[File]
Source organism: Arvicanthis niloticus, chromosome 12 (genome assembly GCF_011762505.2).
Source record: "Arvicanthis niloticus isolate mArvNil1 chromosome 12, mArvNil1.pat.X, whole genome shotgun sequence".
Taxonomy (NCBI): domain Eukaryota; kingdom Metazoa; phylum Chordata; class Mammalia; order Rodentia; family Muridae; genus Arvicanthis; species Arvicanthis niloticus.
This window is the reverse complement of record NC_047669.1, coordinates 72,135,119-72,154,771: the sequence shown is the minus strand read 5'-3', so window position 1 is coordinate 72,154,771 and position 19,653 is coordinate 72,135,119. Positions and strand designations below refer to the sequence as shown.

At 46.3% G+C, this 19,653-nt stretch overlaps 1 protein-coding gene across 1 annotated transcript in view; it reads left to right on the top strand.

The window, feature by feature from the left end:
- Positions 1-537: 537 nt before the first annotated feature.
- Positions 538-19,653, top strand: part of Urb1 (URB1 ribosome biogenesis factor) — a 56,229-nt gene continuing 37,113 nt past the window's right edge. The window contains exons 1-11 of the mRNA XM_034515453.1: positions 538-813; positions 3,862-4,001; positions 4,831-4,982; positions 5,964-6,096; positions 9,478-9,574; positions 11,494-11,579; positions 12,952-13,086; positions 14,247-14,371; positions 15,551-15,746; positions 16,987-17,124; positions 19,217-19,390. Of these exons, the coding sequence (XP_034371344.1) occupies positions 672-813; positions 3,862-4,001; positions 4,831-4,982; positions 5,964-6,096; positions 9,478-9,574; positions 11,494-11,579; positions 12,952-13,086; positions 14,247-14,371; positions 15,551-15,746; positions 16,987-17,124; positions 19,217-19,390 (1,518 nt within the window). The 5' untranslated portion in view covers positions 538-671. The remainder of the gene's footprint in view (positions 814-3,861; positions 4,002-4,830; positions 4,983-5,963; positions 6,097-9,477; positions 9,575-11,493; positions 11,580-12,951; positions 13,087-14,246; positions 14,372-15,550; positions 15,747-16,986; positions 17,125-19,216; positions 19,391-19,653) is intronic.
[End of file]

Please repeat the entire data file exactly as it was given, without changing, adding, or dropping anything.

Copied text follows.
Source organism: Arvicanthis niloticus, chromosome 12 (genome assembly GCF_011762505.2).
Source record: "Arvicanthis niloticus isolate mArvNil1 chromosome 12, mArvNil1.pat.X, whole genome shotgun sequence".
Taxonomy (NCBI): domain Eukaryota; kingdom Metazoa; phylum Chordata; class Mammalia; order Rodentia; family Muridae; genus Arvicanthis; species Arvicanthis niloticus.
This window is the reverse complement of record NC_047669.1, coordinates 72,135,119-72,154,771: the sequence shown is the minus strand read 5'-3', so window position 1 is coordinate 72,154,771 and position 19,653 is coordinate 72,135,119. Positions and strand designations below refer to the sequence as shown.

At 46.3% G+C, this 19,653-nt stretch overlaps 1 protein-coding gene across 1 annotated transcript in view; it reads left to right on the top strand.

The window, feature by feature from the left end:
- Positions 1-537: 537 nt before the first annotated feature.
- Positions 538-19,653, top strand: part of Urb1 (URB1 ribosome biogenesis factor) — a 56,229-nt gene continuing 37,113 nt past the window's right edge. The window contains exons 1-11 of the mRNA XM_034515453.1: positions 538-813; positions 3,862-4,001; positions 4,831-4,982; positions 5,964-6,096; positions 9,478-9,574; positions 11,494-11,579; positions 12,952-13,086; positions 14,247-14,371; positions 15,551-15,746; positions 16,987-17,124; positions 19,217-19,390. Of these exons, the coding sequence (XP_034371344.1) occupies positions 672-813; positions 3,862-4,001; positions 4,831-4,982; positions 5,964-6,096; positions 9,478-9,574; positions 11,494-11,579; positions 12,952-13,086; positions 14,247-14,371; positions 15,551-15,746; positions 16,987-17,124; positions 19,217-19,390 (1,518 nt within the window). The 5' untranslated portion in view covers positions 538-671. The remainder of the gene's footprint in view (positions 814-3,861; positions 4,002-4,830; positions 4,983-5,963; positions 6,097-9,477; positions 9,575-11,493; positions 11,580-12,951; positions 13,087-14,246; positions 14,372-15,550; positions 15,747-16,986; positions 17,125-19,216; positions 19,391-19,653) is intronic.